Freres Insights: Recapping the Timber Frame Guild Conference

This year marked a significant milestone as we made our debut appearance at the Timber Frame Guild Conference. This annual gathering, set against the stunning backdrop of Keystone, Colorado, brought together more than 300 timber framers, engineers, and timber professionals from around the world for a deep dive into timber framing.

The event kicked off with the Timber Frame Education Conference, featuring an informative pre-conference engineering symposium. Attendees gathered to exchange knowledge, learn from experts, and immerse themselves in timber framing.

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No Timber Framers Guild event would be complete without the customary tour of remarkable timber structures in the area. Led by featured speaker Ed Sure of Timmerhus, the tour showcased impressive homes in Edwards, Colorado, including the remarkable Coyote Lodge

This architectural wonder featured an impressive 80-foot clear span timber “barn” within its sprawling 28,000-square-foot private sports complex. It was a testament to the collaborative efforts of architects Kyle Webb, Ed Levin, and Ed Sure, brought to life by Timmerhus. Timber specialist Tim Bickford crafted an astonishing 172-foot long valley snake, and Curtis Milton demonstrated rigging expertise. It was fantastic to see this impressive timber work in person. 

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Ethan Martin’s presentation was a standout, shedding light on the exciting new tall wood buildings allowed by the 2021/2024 International Building Code, reaching up to 18 stories in mass timber construction (2021 IBC included three new constructions: Type IV-A, IV-B and IV-C up to 18 stories).

The oWow building in Oakland, California, was also a focus — all 19 stories. Located in the heart of downtown Oakland, 1510 Webster will be one of the largest mass timber towers in the world; coincidentally, the structural system is entirely built out of our Mass Ply Panels (MPP).The project will reactivate the streetscape with retail at the ground floor, pay homage to its neighboring structures with a low-rise podium, and provide 236 one- and two-bedroom units in a 19-story tower. The ground floor retail and commercial spaces will revitalize a currently vacant street corner. A covered public plaza filled with public art and greenery creates a place for gathering.

The presentation took a detailed look at the new code provision and methods of addressing the new requirements including additional fire-resistance ratings and levels of required noncombustible protection on actual permitted and constructed buildings.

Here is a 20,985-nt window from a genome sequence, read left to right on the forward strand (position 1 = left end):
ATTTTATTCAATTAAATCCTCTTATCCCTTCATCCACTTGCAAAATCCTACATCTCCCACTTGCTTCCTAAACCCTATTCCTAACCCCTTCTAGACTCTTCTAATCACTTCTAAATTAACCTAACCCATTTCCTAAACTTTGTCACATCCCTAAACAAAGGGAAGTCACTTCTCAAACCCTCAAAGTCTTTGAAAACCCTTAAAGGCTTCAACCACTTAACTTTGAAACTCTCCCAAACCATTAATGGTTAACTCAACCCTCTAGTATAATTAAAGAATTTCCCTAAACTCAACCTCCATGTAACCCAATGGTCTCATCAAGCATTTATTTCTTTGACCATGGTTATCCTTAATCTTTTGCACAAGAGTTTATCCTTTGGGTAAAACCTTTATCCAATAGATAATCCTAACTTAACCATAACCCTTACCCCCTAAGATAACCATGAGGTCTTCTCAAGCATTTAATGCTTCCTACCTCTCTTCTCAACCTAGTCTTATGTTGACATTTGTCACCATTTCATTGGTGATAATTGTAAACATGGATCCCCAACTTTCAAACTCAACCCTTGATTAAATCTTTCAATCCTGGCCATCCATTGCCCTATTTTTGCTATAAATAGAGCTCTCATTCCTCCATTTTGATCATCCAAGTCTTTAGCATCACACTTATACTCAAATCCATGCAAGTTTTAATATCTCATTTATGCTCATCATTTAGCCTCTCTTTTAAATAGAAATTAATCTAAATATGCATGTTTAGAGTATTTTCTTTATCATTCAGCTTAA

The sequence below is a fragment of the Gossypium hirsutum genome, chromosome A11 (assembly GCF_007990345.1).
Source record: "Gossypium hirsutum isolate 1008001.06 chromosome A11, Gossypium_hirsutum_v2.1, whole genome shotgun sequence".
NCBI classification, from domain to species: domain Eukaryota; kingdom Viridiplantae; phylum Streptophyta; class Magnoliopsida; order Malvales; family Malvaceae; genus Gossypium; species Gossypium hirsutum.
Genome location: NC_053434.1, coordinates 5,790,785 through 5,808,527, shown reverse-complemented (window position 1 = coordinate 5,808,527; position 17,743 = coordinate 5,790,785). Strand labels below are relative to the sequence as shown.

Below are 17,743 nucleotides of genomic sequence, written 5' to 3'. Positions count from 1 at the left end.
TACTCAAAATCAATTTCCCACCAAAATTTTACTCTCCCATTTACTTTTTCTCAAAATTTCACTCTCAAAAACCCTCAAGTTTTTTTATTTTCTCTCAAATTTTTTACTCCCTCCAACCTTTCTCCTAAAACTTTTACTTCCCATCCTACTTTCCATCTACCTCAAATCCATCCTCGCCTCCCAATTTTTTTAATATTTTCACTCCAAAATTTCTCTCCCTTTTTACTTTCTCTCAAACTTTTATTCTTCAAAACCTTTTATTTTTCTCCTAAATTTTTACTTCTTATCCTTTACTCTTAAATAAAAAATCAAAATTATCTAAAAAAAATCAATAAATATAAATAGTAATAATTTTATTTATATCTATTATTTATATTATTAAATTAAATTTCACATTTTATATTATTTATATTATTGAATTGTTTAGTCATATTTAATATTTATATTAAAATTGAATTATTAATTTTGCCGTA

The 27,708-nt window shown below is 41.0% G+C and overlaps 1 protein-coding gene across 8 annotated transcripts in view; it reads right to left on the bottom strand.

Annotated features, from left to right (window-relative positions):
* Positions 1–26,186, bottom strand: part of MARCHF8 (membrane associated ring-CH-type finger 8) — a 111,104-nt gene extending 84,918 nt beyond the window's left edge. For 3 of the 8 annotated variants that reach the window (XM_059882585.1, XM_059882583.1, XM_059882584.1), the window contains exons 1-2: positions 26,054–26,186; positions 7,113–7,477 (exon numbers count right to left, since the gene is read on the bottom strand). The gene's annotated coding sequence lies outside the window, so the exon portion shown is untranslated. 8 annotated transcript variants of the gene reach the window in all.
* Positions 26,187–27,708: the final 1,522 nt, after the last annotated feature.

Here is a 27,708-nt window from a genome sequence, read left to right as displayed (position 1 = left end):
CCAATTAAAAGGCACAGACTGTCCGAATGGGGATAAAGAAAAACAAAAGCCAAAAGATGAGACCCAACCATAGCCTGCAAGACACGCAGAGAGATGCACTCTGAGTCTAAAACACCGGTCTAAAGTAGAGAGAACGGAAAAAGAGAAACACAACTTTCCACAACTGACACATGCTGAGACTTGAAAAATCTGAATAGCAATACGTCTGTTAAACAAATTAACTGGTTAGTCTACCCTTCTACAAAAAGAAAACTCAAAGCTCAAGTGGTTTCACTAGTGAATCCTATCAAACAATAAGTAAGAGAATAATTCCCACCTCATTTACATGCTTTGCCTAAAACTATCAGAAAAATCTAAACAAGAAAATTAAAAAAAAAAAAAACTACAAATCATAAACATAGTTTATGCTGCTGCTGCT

We were able to talk to attendees and vendors about our latest project at Portland International Airport, focusing on the 400,000 square feet of our Mass Ply Panels (MPP) used on the nine-acre mass timber roof. The Port of Portland recently announced that they have reached the halfway mark in a five-year long airport expansion project. The use of our MPP has made it possible for the designers to mold and shape the PDX Airport roof into its lattice design.

Approximately 1,347 pieces of MPP finished first phase installation. The PDX Terminal Project’s 18-million-pound mass timber curved roof supports 49 skylights installed across the roof. An impressive 2,425 MPP parapet panels surround the perimeter of the roof that gives it its unique curved design. Huge shoutout to Laurent from Cadwork, who we had several discussions with on the floor. The more in-depth questions led to the potential of adding true shape nesting to the basic features of the Cadwork software.

We were excited to share that Freres was recently certified by the APA with several new grades of Structural Composite Lumber which can augment materials traditionally used by the Timber Guild which may be difficult to procure or exceedingly expensive. We are now certified for 2.1E and 1.9E material thicknesses up to 24.5” and lengths up to 48’. In the coming months, we will be able to produce material in 1.5” laminations which can more closely match dimensional timber dimensions.

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We also shared that Freres can make MPP at the same dimensions as timber, 4×4 to 4×48, 6×6 to 6×48, 8×8 to 8×48, 10×10 to 10×48 all up to 48 feet long. We can create posts as large as 24×24, up to 24×48 up to 48 feet long and eventually up to 60 feet long. These posts and beams are all 8% moisture content throughout the entire piece, making them more stable with no checking or shrinkage after installation, and they retain carbon unlike concrete or steel. The timber framers were excited to learn about consistent density and fire performance as well. We are proud to make large format material out of small logs, and that relatively knot-free appearances are available.

The conference featured speakers, demonstrations, book signings by acclaimed author Azby Brown, and a spirited axe throwing contest. The event also included a joint busting demonstration and a successful auction, raising $35,000 for their scholarship program for conference registration fees and digital Guild memberships.

Participants came together to enrich the timber framing community with their knowledge and history. Describing the experience is challenging, but words like “community,” “generosity,” and “passion” consistently come to mind.

The Timber Frame Guild Conference served as a vibrant social event, showcasing remarkable achievements and fostering a sense of community. It was more than just a showcase; it was a testament to the enduring love for timber craftsmanship, an embodiment of education, community building, and knowledge sharing. We look forward to attending next year’s event in Ann Arbor, Michigan. 


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